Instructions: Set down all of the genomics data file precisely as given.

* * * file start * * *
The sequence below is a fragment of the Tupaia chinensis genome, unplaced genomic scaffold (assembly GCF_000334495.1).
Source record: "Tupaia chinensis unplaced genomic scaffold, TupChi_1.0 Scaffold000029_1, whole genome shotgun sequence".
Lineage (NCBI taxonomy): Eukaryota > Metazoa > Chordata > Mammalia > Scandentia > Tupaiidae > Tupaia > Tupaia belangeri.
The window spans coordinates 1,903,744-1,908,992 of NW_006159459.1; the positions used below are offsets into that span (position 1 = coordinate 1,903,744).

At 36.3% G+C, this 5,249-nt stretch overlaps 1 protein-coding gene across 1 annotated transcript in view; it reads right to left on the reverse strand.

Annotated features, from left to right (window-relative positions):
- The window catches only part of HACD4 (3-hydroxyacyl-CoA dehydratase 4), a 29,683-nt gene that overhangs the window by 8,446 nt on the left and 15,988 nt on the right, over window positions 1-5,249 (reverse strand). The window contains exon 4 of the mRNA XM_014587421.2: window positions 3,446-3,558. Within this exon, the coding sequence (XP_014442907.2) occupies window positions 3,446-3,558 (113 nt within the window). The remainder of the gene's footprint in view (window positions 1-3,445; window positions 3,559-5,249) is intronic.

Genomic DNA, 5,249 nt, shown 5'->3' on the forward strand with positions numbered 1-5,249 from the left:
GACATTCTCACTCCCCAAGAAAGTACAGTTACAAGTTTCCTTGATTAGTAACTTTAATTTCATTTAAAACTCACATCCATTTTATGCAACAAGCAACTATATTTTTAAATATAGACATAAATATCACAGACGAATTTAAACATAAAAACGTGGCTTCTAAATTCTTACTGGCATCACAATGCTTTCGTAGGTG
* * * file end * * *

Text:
The sequence below is a fragment of the Tupaia chinensis genome, unplaced genomic scaffold (assembly GCF_000334495.1).
Source record: "Tupaia chinensis unplaced genomic scaffold, TupChi_1.0 Scaffold000029_1, whole genome shotgun sequence".
Lineage (NCBI taxonomy): Eukaryota > Metazoa > Chordata > Mammalia > Scandentia > Tupaiidae > Tupaia > Tupaia belangeri.
The window spans coordinates 1,903,744-1,908,992 of NW_006159459.1; the positions used below are offsets into that span (position 1 = coordinate 1,903,744).

At 36.3% G+C, this 5,249-nt stretch overlaps 1 protein-coding gene across 1 annotated transcript in view; it reads right to left on the reverse strand.

Annotated features, from left to right (window-relative positions):
- The window catches only part of HACD4 (3-hydroxyacyl-CoA dehydratase 4), a 29,683-nt gene that overhangs the window by 8,446 nt on the left and 15,988 nt on the right, over window positions 1-5,249 (reverse strand). The window contains exon 4 of the mRNA XM_014587421.2: window positions 3,446-3,558. Within this exon, the coding sequence (XP_014442907.2) occupies window positions 3,446-3,558 (113 nt within the window). The remainder of the gene's footprint in view (window positions 1-3,445; window positions 3,559-5,249) is intronic.

Genomic DNA, 5,249 nt, shown 5'->3' on the forward strand with positions numbered 1-5,249 from the left:
GACATTCTCACTCCCCAAGAAAGTACAGTTACAAGTTTCCTTGATTAGTAACTTTAATTTCATTTAAAACTCACATCCATTTTATGCAACAAGCAACTATATTTTTAAATATAGACATAAATATCACAGACGAATTTAAACATAAAAACGTGGCTTCTAAATTCTTACTGGCATCACAATGCTTTCGTAGGTG